The new album is typical of the quality rock songs at which Procol Harum always excelled. Not that Matthew could comment on that since he missed the band’s last seven albums. However, he has his views on the new songs.

‘I like to think of the stuff we write now as timeless. There were times in the early days when we were a bit caught up in what was happening. For instance, some of the second album – Life is like a beanstalk and all that sort of thing – is a bit hippie trippie flower power sort of thing. But above and beyond that we’ve always done what we wanted, irrespective of whether it’s in fashion or not. I suppose we’re a cult band in a way. We don’t have a very big following compared to some other bands but the following we do have is quite fanatical. And they’re into the individual members as well. In Europe I had all sorts of people coming up to me with odd records I’d just played on or produced – things I’d forgotten about – asking me to sign them. You get the feeling they’ve just been waiting the last twenty years for us to get back together.’

Matthew Fisher is rather reticent to talk about any formal musical training. ‘It’s rather a delicate area, this. I was exposed to a certain amount of classical background. When I was a kid I went to a Saturday morning music class but to say I had classical training suggests I was a Rick Wakeman or someone similar, and I certainly wasn’t. I picked up a bit of the theory, the things that interested me, and the stuff that didn’t interest me I didn’t pick up. I was certainly never a good sight-reader and I didn’t practise. The highest exam I ever took was Grade IV,’ explains Matthew, who can still read and write music though.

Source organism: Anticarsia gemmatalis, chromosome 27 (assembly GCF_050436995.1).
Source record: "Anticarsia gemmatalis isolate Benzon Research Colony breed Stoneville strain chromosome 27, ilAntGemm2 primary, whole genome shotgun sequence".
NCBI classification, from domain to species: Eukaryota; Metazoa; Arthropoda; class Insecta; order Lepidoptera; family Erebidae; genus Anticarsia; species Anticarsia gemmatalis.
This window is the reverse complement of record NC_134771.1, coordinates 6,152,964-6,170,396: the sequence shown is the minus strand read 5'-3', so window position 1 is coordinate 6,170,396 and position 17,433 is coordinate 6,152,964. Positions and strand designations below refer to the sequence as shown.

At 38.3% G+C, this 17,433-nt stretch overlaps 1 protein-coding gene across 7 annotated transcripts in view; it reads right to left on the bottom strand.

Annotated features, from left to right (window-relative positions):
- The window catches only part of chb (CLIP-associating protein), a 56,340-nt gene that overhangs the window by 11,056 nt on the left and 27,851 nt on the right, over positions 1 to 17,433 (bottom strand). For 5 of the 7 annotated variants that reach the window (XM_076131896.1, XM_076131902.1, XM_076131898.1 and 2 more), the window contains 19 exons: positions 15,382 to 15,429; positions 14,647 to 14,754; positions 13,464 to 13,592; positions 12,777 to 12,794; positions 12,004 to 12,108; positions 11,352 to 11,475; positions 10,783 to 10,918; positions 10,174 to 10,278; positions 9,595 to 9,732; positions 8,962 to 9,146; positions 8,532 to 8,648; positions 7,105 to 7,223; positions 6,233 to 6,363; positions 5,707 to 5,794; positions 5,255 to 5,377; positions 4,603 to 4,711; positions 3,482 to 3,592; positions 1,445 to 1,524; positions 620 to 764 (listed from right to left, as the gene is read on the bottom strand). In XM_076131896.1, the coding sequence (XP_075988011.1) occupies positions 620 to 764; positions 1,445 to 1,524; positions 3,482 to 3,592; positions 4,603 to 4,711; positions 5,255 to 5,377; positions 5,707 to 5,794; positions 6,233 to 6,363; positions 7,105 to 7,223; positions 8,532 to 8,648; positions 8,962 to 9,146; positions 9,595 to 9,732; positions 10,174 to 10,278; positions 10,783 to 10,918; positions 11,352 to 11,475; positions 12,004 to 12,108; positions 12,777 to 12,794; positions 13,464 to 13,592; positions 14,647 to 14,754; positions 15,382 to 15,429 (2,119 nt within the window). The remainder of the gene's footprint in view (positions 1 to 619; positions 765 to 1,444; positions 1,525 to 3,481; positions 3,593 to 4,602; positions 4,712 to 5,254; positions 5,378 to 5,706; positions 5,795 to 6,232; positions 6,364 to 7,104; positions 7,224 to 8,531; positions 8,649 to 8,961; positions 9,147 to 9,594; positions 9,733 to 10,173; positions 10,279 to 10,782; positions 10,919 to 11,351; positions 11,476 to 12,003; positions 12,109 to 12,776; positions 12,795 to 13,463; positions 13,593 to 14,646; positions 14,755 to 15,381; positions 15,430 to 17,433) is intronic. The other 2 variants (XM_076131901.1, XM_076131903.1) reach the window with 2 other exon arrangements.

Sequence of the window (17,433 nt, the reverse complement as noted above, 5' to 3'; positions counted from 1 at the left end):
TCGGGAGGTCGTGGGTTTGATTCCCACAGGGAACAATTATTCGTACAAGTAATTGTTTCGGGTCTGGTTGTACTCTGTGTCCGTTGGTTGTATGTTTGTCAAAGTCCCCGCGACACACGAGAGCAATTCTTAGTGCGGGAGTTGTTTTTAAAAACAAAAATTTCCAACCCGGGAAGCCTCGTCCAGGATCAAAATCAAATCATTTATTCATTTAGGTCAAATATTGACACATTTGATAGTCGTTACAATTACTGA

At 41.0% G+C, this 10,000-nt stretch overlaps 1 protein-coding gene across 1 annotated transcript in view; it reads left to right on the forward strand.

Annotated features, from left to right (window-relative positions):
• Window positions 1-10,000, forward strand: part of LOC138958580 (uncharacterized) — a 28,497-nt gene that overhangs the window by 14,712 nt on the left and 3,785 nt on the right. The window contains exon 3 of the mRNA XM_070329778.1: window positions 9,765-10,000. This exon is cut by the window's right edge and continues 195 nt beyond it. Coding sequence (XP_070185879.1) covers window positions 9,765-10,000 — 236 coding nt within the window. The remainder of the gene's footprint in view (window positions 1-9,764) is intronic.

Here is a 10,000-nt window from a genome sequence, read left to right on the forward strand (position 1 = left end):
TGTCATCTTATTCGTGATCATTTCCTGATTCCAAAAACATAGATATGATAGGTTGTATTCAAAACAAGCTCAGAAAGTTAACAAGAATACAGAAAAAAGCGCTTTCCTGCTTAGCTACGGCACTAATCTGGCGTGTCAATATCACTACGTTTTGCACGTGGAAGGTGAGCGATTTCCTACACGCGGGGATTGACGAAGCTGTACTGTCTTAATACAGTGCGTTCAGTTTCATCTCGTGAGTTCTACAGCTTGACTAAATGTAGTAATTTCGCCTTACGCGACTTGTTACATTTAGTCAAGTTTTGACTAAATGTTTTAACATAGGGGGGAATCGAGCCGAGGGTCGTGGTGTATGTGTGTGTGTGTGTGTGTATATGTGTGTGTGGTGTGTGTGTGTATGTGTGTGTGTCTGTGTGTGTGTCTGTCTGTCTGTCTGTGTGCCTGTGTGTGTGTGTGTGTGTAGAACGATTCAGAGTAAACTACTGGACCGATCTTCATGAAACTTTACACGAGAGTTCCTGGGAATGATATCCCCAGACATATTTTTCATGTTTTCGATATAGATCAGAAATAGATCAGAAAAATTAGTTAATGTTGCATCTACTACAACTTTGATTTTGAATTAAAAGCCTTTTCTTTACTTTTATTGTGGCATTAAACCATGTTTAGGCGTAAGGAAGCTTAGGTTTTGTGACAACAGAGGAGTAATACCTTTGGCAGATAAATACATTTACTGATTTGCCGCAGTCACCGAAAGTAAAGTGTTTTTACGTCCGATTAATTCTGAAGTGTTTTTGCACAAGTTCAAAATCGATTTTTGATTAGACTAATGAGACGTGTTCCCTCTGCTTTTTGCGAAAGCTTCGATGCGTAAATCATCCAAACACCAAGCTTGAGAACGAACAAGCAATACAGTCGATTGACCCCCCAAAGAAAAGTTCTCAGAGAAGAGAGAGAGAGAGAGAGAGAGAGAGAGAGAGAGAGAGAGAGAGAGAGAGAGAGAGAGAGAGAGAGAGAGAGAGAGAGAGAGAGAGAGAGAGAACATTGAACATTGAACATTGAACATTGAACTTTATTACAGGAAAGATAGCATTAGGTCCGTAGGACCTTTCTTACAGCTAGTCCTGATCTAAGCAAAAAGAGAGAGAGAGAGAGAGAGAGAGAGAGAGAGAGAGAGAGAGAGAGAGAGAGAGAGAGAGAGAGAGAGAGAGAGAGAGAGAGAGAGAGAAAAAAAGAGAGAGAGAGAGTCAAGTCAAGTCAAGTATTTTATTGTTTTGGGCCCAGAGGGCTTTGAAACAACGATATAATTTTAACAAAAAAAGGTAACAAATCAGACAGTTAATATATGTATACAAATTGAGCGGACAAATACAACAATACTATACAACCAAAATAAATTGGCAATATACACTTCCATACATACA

He was playing in bands while at school and wanted to be a professional musician when he left, although he later fancied record production. ‘I did try to see if I could get a job with the BBC or some recording studio and it was very difficult, the same as it is now. There weren’t so many people wanting the jobs but then there were hardly any studios. So the competitiveness was probably worse then than it is now. I thought I could perhaps come up from the engineering side or cross over from the musical side so I decided to go on being a musician but with a view to being able to make the change. That’s the frame of mind I was in when I joined Procol.’

Previously he’d been in several bands including Newcastle-based The Gamblers (who sometimes backed Billy Fury), Screaming Lord Sutch’s backing band (with guitarist Ritchie Blackmore) and on one tour with Peter Jay and the Jaywalkers backing Paul Jones. (He was recruited temporarily because Jones wanted an organist.)